About Ag Leader

Ag Leader Technology, Inc. is a pioneer and recognized technology innovator of precision agriculture hardware and software. Located in Ames, Iowa the company manufactures and markets industry leading precision farming technology designed to help growers make smart, profitable business decisions. Founded in 1992 the company has achieved consistent growth and expansion by providing value-based products that help growers and ag professionals achieve and maintain a successful operation. For more information visit:

Sanctions Approved in Brazil Cotton Case

Another strike against U.S. cotton programs came down today when the World Trade Organization announced a formal decision in the Brazil, United States cotton case. The arbitration follows a 2008 WTO ruling that the United States had not compiled with the original findings in the cotton dispute which found U.S. cotton programs distorted world cotton markets.

Brazil is authorized to suspend concessions (“impose countermeasures”) against U.S. trade. The total amount may vary from year to year because part of the award is based a detailed formula set out by the Arbitrators. For the time periods analyzed by the Arbitrators, including fiscal year 2006 for the part based on the formula, the amount would be $294.7 million.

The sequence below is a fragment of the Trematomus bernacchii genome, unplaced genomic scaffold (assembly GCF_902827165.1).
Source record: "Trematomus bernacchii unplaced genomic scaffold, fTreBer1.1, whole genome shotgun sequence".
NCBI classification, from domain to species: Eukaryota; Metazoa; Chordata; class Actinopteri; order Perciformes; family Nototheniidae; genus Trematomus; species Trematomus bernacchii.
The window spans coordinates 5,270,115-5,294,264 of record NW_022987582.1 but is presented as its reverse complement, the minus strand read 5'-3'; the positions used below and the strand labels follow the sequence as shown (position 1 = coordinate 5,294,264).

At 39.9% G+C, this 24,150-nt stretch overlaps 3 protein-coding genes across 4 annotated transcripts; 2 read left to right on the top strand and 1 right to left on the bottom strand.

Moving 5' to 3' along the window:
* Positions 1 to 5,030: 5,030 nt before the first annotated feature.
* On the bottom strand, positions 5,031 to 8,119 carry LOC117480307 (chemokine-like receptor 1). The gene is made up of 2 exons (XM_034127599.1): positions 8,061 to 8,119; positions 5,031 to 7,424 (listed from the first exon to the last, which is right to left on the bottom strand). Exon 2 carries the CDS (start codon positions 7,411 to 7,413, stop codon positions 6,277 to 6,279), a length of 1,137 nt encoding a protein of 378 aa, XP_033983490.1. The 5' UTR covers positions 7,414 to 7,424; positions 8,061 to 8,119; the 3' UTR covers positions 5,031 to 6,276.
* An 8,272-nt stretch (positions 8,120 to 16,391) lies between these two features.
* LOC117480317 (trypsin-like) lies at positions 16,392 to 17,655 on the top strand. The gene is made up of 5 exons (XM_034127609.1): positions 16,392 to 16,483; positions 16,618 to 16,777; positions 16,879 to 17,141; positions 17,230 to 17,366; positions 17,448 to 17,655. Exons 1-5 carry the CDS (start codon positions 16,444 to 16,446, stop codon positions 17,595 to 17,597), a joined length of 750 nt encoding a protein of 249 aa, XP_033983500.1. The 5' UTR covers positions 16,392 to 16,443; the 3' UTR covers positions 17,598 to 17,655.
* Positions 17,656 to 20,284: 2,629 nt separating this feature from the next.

In response to Brazil’s claim that it had an unconditional ability to suspend concessions against U.S. intellectual property and services, so-called “cross-sectoral” countermeasures, the Arbitrators denied Brazil’s claim. Furthermore, the Arbitrators found that Brazil may not impose cross-sectoral countermeasures unless the total amount of countermeasures for a particular year exceeds a threshold calculated for that year based on a subset of Brazil’s imports from the United States. For 2007, that threshold was $409.7 million.

Office of the United States Trade Representative spokeswoman Carol Guthrie said, “While we remain disappointed with the outcome of this dispute, we are pleased that the Arbitrators awarded Brazil far below the amount of countermeasures it asked for. In its first requests for countermeasures in the Cotton dispute, Brazil asked for more than $4 billion in annual countermeasures. During the arbitration proceedings, Brazil argued for more than $2 billion annually. Further, we are grateful that the Arbitrators denied Brazil’s request for unlimited ability to suspend concessions on intellectual property or services. And we are pleased that the Arbitrators denied Brazil’s request for an additional one-time $350 million in countermeasures in connection with the repealed Step 2 payment program for cotton.

Guthrie added, “At this time, we do not know when or if Brazil will move to obtain final authorization to suspend concessions or when or if Brazil would act on any such authorization."

Saxby Chambliss, R - Ga., said he is pleased the size of the award is less than requested by Brazil, "the complexity of the decision with regard to the export credit and cotton programs does not seem to be rooted in the Uruguay Round Agriculture Agreement. The panel report may make it harder to reach an amicable resolution with Brazil in this case and because of the complexity of the Arbitration panel's decision will certainly complicate negotiations in the Doha Round.”